Amidst this chaos, there were some talks about an ‘inclusive’ government, although it was not clear why the Taliban would want this, since it has already emerged as the ‘victorious’ side. In the Taliban leadership, the people who were flighting on the ground were different from the people who were negotiating with the Americans in Doha. The head of the political office, Mullah Abdul Ghani Baradar, who was declared deputy even in the lifetime of Mullah Omar; did not have a prominent presence in the Taliban structure, to the surprise of the international community. The faction that was most active was the armed faction- the Haqqani group being the foremost among them. Within the next few months, several fault lines became apparent.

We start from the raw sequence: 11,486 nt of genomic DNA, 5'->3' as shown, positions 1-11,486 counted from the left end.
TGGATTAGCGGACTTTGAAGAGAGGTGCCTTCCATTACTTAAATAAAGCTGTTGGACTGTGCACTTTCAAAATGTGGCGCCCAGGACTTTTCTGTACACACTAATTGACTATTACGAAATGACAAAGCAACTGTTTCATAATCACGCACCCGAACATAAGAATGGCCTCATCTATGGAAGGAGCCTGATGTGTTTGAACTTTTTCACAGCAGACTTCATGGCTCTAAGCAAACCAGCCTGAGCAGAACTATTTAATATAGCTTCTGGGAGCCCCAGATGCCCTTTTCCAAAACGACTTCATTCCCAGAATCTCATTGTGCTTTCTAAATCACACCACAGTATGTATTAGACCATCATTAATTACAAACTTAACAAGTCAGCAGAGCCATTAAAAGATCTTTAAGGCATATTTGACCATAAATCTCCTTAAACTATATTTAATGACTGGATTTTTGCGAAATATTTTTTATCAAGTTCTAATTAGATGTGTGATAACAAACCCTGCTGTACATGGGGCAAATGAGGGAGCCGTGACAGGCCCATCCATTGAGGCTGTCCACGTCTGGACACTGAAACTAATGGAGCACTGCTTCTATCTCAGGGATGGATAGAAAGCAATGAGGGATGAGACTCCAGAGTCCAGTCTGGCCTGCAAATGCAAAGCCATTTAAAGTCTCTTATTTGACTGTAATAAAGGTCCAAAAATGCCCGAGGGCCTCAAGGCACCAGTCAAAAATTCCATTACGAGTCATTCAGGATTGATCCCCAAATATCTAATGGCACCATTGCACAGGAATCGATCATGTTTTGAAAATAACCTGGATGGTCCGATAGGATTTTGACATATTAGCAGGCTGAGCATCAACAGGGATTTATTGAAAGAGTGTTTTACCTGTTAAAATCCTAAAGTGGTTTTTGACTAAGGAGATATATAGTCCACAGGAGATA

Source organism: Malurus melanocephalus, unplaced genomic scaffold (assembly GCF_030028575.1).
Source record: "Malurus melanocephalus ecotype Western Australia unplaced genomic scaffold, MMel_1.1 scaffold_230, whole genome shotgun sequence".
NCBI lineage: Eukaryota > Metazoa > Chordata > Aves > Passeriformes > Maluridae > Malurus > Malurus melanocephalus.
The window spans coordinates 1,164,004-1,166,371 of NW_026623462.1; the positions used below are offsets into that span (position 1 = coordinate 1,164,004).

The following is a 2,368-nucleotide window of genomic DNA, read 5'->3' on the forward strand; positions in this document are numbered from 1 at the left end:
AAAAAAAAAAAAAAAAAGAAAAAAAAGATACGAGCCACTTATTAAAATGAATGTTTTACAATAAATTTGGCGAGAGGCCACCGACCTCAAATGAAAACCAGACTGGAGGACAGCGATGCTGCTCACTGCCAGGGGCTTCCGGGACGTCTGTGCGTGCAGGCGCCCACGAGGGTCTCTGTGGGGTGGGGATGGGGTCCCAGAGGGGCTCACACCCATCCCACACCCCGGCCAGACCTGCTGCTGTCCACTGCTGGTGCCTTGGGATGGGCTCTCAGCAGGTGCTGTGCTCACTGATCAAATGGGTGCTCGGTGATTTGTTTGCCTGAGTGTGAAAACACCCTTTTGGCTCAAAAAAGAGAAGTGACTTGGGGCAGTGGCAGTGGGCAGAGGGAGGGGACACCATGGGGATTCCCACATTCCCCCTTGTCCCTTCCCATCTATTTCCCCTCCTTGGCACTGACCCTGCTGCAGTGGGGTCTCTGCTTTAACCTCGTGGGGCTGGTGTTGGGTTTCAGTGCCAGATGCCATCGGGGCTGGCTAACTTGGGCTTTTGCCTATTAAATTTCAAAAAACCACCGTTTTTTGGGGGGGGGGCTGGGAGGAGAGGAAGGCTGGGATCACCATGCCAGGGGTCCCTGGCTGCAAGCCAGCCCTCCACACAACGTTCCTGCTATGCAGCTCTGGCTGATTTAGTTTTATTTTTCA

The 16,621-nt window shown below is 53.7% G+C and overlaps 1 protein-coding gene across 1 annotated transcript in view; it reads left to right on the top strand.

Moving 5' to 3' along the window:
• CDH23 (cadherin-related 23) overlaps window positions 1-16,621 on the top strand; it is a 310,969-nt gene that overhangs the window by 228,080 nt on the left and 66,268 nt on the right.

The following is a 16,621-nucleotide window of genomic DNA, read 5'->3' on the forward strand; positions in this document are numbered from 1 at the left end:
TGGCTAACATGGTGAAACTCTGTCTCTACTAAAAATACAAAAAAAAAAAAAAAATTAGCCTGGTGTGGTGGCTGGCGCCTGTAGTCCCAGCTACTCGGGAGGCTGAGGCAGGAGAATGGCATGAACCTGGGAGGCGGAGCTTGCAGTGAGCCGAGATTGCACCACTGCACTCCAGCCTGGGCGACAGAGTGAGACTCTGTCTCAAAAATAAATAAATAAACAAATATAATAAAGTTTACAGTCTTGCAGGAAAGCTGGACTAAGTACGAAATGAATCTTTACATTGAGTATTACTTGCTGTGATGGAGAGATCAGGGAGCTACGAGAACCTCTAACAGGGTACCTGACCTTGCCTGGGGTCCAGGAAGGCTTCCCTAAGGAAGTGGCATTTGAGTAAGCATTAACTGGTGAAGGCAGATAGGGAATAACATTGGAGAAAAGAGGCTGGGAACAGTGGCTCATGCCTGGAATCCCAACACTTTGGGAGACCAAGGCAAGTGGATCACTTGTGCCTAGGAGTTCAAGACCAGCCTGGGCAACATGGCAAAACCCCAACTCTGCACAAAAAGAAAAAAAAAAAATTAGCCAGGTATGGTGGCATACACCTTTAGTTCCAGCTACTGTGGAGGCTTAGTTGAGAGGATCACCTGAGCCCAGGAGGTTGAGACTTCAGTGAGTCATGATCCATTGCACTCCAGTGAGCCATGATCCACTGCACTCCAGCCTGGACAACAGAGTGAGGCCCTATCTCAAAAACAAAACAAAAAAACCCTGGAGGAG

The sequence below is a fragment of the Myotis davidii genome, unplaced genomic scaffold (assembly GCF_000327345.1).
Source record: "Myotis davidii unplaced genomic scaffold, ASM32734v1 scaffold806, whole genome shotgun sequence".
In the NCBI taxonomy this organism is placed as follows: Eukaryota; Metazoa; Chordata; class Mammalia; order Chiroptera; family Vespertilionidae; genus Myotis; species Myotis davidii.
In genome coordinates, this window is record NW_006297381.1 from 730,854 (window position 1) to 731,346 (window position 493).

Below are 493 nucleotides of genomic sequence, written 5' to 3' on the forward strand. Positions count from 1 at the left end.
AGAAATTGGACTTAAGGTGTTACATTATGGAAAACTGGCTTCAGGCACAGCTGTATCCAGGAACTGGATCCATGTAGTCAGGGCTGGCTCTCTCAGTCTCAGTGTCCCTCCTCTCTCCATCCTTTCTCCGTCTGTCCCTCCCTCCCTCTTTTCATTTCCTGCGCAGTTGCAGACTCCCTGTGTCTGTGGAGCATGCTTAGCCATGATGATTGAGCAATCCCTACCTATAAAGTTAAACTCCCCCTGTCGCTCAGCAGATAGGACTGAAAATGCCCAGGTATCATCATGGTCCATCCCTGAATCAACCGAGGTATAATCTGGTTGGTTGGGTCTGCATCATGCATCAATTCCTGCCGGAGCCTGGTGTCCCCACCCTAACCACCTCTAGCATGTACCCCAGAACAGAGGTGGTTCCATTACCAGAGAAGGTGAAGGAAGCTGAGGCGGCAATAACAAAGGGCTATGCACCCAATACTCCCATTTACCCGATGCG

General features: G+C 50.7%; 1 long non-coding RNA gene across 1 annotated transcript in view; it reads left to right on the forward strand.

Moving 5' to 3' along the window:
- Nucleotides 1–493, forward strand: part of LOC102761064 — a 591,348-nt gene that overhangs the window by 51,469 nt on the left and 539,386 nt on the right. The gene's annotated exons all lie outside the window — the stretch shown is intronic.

Firstly, the faultline between the Taliban and the rest of the country- majority of whom who did not want the Taliban. Resistance took various forms be it flag protests, where Afghans had objected against the removal of the Afghan flag[v] –as a symbol of Afghan pluralism, protests by women who want their right to work or protests in favour of education for girls. Secondly, the clash between the Taliban and the anti-Taliban groups such as the National Resistance Front (NRF), which is military alliance and is continuing armed resistance in certain areas under the leadership of Ahmad Massoud, son of Legendary Tajik commander Ahmed Shah Massoud. New groups such as Afghanistan Freedom Front and the Afghanistan Islamic National & Liberation Movement have also made claims of providing resistance in small pockets in the past months.[vi] The third faultline can be seen in the clash between the Islamic State Khorasan Province (ISKP) and the Taliban. Following the Taliban takeover, ISKP continued its attacks, this time targeting the Taliban not as insurgent competitors, but as illegitimate governing authorities.Finally, the factionalism within the Taliban movement- reportedly the movement leadership is currently divided into at least three groups. The first group is the Doha groups consisting of the US peace negotiations team led by Mullah Baradar, the second the military wing led by Molavi Yaqoob, the son of Mullah Omar and the third is the Haqqni Network wig led by Sirajuddin Haqqani.[vii] The most significant and potentially influenced dispute is the disagreement between Haqqani and Yaqoob, which some reports indicate has led to fighting between the two parties.[viii] However, it is important to note that despite consistent rumours about the rifts, the Taliban have managed to put up a consolidated front, as of now.